[QODLink]
Middle East
Court delays Egypt brutality case verdict
Court postpones verdict on policemen charged over death of Khaled Said, whose case helped spark Egypt's revolution.
Last Modified: 30 Jun 2011 08:33
Khaled Said's death caused public outrage that paved the way for the January 2011 uprising [Reuters]

The trial of two Egyptian policemen charged over the death of Khaled Said, a 28-year-old man allegedly fatally beaten in Alexandria a year ago, has been postponed until September 24, a judge told the court on Thursday.

Said died in June 2010, allegedly after being dragged out of an internet cafe by plain-clothes police and assaulted in the street, according to witnesses.

Pictures of his body, taken by his family in a morgue, caused public outrage that paved the way for Egypt's January 2011 uprising.

Young Egyptians used social media such as Facebook and Twitter to spread the message, and to coordinate protests in Cairo and Alexandria calling for an end to torture and impunity.

Facebook pages set up to express anger at Khaled Said's death would later be used to coordinate 'Day of Rage' protests on the streets of Cairo.

In video

Al Jazeera's Ayman Mohyeldin reported from outside the courthouse in Alexandria.

Al Jazeera's Ayman Mohyeldin speaking from Alexandria outside the courthouse, said that lawyers for Khalid's family submitted a new independent autopsy that could change the charges from manslaughter to torture and murder.

"If new charges are filed against the two police officers they could include torture and murder. which carries the death penalty. Under the current charges they would have been sentenced to seven to 15 years.

"But with the new charges they could face either life in prison or the death sentence."

Mohyeldin emphasised the presence of  many protesters gathered in expectation of hearing a verdict because the trial had become an iconic symbol of the struggle of many young Egyptians.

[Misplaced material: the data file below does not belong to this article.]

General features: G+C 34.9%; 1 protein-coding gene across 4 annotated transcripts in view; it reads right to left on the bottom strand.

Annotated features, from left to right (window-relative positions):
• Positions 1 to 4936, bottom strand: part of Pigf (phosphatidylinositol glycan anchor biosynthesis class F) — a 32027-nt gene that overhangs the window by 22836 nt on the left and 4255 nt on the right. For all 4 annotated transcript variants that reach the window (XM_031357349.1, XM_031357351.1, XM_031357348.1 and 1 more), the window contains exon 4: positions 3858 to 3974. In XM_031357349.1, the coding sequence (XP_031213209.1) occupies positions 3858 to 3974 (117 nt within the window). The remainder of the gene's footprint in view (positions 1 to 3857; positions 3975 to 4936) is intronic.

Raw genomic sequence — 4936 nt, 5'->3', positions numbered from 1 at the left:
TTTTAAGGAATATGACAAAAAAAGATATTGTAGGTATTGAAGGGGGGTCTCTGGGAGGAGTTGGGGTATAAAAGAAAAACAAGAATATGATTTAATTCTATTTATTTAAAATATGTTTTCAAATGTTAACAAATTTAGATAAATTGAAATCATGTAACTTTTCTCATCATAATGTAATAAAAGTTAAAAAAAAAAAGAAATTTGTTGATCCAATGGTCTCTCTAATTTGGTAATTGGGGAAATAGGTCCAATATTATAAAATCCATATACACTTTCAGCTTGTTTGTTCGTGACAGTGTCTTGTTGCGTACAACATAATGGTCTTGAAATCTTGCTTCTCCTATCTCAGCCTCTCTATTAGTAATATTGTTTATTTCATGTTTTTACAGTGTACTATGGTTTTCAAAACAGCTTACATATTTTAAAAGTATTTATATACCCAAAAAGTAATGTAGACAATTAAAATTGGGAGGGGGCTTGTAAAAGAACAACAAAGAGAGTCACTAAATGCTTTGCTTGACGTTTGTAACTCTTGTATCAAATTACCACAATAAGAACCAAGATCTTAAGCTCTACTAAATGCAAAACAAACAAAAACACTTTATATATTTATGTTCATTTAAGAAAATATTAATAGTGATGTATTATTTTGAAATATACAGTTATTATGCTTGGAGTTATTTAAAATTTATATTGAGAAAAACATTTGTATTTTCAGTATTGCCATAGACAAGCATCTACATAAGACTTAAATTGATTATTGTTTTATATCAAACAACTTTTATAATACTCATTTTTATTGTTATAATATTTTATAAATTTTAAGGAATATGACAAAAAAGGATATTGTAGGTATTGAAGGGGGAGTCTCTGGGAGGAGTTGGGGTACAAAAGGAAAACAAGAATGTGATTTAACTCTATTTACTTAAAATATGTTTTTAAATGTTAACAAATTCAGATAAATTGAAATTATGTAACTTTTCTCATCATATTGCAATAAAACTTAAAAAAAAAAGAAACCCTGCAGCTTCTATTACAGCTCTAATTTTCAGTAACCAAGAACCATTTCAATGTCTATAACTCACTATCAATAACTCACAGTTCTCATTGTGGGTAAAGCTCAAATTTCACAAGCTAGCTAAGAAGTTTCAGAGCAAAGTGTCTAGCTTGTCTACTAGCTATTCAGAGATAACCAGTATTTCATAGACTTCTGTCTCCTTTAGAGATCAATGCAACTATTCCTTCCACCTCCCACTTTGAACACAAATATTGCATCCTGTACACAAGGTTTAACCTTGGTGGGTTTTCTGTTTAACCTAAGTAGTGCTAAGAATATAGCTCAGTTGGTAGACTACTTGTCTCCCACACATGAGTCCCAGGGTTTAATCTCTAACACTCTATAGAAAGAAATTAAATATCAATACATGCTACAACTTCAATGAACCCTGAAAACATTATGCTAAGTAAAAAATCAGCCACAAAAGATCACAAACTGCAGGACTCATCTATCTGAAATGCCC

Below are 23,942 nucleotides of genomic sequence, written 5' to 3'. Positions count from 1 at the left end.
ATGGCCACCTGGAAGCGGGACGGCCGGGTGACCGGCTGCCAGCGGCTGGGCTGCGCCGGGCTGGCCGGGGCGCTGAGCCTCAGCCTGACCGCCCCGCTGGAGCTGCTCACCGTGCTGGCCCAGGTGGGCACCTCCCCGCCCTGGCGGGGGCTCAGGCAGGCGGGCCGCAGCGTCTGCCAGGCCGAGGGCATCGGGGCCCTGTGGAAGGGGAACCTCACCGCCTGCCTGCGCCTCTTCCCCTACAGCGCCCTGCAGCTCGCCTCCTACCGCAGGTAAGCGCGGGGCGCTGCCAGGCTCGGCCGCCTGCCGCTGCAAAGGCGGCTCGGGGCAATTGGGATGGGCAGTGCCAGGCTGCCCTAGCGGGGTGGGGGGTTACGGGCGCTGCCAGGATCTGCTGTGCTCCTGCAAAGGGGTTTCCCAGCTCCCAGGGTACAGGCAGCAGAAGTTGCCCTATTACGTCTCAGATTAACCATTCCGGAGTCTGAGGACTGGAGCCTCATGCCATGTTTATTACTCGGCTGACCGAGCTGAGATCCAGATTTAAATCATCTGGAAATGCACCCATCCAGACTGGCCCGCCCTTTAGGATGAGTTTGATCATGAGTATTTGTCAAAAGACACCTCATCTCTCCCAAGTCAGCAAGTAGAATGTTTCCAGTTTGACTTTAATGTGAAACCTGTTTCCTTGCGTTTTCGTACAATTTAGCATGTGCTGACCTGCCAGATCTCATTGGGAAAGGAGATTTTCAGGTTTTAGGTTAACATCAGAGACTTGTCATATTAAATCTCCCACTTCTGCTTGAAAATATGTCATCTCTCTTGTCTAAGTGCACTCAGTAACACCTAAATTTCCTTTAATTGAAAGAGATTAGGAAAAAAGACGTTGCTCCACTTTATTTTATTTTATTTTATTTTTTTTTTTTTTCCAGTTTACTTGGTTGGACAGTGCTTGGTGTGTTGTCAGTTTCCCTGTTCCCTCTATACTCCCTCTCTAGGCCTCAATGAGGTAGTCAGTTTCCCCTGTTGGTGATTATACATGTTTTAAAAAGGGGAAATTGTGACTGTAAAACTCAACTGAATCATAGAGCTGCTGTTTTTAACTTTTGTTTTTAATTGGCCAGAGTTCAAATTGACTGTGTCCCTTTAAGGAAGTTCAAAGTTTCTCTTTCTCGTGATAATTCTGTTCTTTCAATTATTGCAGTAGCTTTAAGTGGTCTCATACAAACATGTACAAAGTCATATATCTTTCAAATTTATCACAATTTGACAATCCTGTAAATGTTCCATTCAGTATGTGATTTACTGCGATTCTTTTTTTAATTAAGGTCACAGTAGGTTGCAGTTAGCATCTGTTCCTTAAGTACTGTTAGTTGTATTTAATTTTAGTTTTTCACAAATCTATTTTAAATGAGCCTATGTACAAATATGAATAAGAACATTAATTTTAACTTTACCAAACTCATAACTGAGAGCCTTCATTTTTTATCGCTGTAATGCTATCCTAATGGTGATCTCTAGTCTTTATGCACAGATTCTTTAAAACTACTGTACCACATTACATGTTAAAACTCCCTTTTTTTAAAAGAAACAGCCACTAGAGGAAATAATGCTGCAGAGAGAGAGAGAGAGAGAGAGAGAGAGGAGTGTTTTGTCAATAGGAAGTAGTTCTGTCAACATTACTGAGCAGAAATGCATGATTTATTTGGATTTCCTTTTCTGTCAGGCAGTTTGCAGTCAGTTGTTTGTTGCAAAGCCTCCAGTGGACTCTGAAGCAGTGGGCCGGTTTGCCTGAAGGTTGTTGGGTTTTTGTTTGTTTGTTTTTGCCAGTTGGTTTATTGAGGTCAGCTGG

"A year after his death, Khaled Said’s family still wait for justice. His case highlights the widely shared belief that the Egyptian authorities are still not doing enough to deliver justice  - not only for Khaled Said but for all those unlawfully killed and injured by the security forces during mass protests earlier this year," said Malcolm Smart, Director of Amnesty International’s Middle East and North Africa Programme.

"This belief is exacerbated by the slowness with which the authorities are handling trials of police officers accused of killing protesters during the uprising, when more than 800 died, and the fact that many of those facing trial have not been suspended from active duty and remain in positions where they can intimidate witnesses and subvert justice," he said.

Speaking to Al Jazeera before the trial's postponement, Said’s uncle, Ali El-Qassam, said: "We are anxious, but hopeful about the verdict.

"I know that everyone in the world will be following the outcome. I know the Egyptian youth will react to whatever outcome the verdict will be in a peaceful and civil manner that represents Egypt."

Source:
Al Jazeera
Topics in this article
People
Country
City
Organisation
Featured on Al Jazeera
Italy struggles to deal with growing flood of migrants willing to risk their lives to reach the nearest European shores.
Israel's Operation Protective Edge is the third major offensive on the Gaza Strip in six years.
Muslims and Arabs in the US say they face discrimination in many areas of life, 13 years after the 9/11 attacks.
At one UN site alone, approximately four children below the age of five are dying each day.
Featured
More than fifty years of an armed struggle for independence from Spain might be coming to an end in the Basque Country.
After the shooting-down of flight MH17, relatives ask what the carrier has learned from still-missing MH370.
Human rights and corporate responsibility prompt a US church to divest from companies doing business with Israel.
Afghan militias have accumulated a lengthy record of human-rights abuses, including murders and rapes.
Growing poverty is strengthening a trend among UK Muslims to fund charitable work closer to home.
join our mailing list